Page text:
sun 17/01/2021

Tate Britain

Best of 2020: Visual Arts

Unhappy as it is to be ending the year with museums and galleries closed, 2020 has had its triumphs, and there is plenty to look forward to in 2021. Two much anticipated exhibitions at the National Gallery were delayed and subject to closures and...

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Lynette Yiadom-Boakye, Tate Britain review - enigmatic figures full of life

A person in a brown polo neck turns away, looking down (pictured below right). The encounter feels really intimate; we are almost breathing down this beautiful neck and exquisitely painted ear. Yet the subject retains their privacy; you can’t even...

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The Best Exhibitions in London

 Picasso and Paper, Royal Academy ★★★ A fascinating subject that proves too unwieldy for a single exhibition. Until 13 Apr Rembrandt's Light, Dulwich Picture Gallery ★★★★ A novel collaboration between curators and cinematographer Peter...

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Best of 2019: Visual Arts

Notable anniversaries provided the ballast for this year’s raft of exhibitions; none was dead weight, though, with shows dedicated to Rembrandt, Leonardo and Ruskin among the most original and exhilarating of 2019’s offerings. Happily, a number of...

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William Blake, Tate Britain - sympathy for the rebel

Poor Satan. Adam and Eve are loved-up, snogging on a flowery hillock and all he’s got for company is a snake — an extension of himself no less, and where’s the fun in monologues? Poor, poor Satan. He’s a hunk too, if you don’t mind blue. Coiffed...

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Frank Bowling, Tate Britain review - a marvel

In a photograph taken in 1962, Frank Bowling leans against a fireplace in his studio. His right hand rests on the mantlepiece which bears books, fixative and spirit bottles, his left rests out of sight on the small of his back. His attire is...

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Van Gogh and Britain, Tate Britain review - tenuous but still persuasive

Soon after his death, Van Gogh’s reputation as a tragic genius was secured. Little has changed in the meantime, and he has continued to be understood as fatally unbalanced, ruled by instinct not intellect. Van Gogh’s characterisation of himself as a...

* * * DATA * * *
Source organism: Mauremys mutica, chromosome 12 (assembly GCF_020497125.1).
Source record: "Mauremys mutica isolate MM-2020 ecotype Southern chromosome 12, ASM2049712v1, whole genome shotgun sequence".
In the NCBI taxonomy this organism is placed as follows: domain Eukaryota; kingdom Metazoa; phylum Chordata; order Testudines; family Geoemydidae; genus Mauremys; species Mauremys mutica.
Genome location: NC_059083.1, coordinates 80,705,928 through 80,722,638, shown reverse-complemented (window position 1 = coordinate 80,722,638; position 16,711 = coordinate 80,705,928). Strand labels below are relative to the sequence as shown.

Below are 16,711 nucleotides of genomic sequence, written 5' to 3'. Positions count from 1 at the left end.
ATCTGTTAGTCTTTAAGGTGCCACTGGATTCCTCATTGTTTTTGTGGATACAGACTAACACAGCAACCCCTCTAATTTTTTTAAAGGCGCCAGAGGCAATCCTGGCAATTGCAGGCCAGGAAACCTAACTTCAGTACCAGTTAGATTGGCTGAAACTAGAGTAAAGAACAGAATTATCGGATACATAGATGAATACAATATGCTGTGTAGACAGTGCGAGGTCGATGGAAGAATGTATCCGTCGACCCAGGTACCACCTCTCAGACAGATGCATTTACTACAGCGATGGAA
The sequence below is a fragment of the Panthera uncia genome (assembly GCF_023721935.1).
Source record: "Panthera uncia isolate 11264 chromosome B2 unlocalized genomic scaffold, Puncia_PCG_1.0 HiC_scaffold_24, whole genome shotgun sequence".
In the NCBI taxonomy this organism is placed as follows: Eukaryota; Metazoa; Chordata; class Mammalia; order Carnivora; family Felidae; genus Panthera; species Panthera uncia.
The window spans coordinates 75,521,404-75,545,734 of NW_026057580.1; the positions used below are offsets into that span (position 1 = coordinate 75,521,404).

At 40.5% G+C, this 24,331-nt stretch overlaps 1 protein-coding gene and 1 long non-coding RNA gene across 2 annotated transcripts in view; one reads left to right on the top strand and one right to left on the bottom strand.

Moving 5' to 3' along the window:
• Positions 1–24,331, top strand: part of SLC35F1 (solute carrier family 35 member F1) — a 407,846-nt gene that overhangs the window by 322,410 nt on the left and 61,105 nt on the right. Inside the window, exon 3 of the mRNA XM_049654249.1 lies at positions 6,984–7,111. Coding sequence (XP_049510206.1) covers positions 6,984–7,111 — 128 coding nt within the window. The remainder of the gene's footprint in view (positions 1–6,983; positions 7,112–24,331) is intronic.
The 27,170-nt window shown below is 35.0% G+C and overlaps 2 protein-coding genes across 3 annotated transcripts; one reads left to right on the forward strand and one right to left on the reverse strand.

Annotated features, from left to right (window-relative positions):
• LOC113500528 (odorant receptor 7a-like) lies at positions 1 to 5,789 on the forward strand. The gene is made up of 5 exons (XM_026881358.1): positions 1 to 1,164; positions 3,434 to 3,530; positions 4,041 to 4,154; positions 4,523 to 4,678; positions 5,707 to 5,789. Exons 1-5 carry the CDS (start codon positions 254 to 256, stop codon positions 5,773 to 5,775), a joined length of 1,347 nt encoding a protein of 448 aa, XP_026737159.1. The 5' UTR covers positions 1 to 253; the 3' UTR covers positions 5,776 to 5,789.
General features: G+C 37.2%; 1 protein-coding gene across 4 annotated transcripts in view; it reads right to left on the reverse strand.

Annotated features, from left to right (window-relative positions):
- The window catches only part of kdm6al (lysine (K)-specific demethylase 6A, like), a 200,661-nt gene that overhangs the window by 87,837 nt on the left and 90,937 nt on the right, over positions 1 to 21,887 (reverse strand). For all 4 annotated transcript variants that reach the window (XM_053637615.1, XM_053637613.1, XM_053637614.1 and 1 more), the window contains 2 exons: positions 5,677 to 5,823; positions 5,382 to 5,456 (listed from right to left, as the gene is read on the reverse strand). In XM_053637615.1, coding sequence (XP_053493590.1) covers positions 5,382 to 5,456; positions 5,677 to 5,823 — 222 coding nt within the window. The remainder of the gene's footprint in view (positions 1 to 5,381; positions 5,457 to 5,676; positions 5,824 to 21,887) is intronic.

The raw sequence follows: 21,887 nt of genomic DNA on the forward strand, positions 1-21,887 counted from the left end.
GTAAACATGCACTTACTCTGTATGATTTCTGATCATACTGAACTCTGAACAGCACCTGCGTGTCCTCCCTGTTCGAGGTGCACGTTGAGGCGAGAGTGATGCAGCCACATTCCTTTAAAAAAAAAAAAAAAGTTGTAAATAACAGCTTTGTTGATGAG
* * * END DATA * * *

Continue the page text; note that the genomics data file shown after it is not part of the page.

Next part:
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Mike Nelson, The Asset Strippers, Tate Britain review – exhilarating reminder of industrial might

Mike Nelson has turned the Duveen Galleries into a museum commemorating Britain’s industrial past (pictured below right). Scruffy workbenches, dilapidated metal cabinets and stacks of old drawers are pressed into service as plinths for the display...

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Don McCullin, Tate Britain review - beastliness made beautiful

I interviewed Don McCullin in 1983 and the encounter felt like peering into a deep well of darkness. The previous year he’d been in Beirut photographing the atrocities carried out by people on both sides of the civil war and his impeccably composed...

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Edward Burne-Jones, Tate Britain review - time for a rethink?

When, in 1853, Edward Burne-Jones (or Edward Jones as he then was) went up to Exeter College, Oxford, it could hardly have been expected that the course of his life would change so radically. His mother having died in childbirth, he was brought up...

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Turner Prize 2018, Tate Britain review - a shortlist dominated by political issues

I’ve just spent four hours in the Turner Prize exhibition at Tate Britain. The shortlisted artists all show films or videos, which means that you either stay for the duration or make the decision to walk away, which feels disrespectful. For unlike...

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Aftermath: Art in the Wake of World War One, Tate Britain review - all in the mind

Not far into Aftermath, Tate Britain’s new exhibition looking at how the experience of World War One shaped artists working in its wake, hangs a group of photographs by Pierre Anthony-Thouret depicting the damage inflicted on Reims. Heavy censorship...

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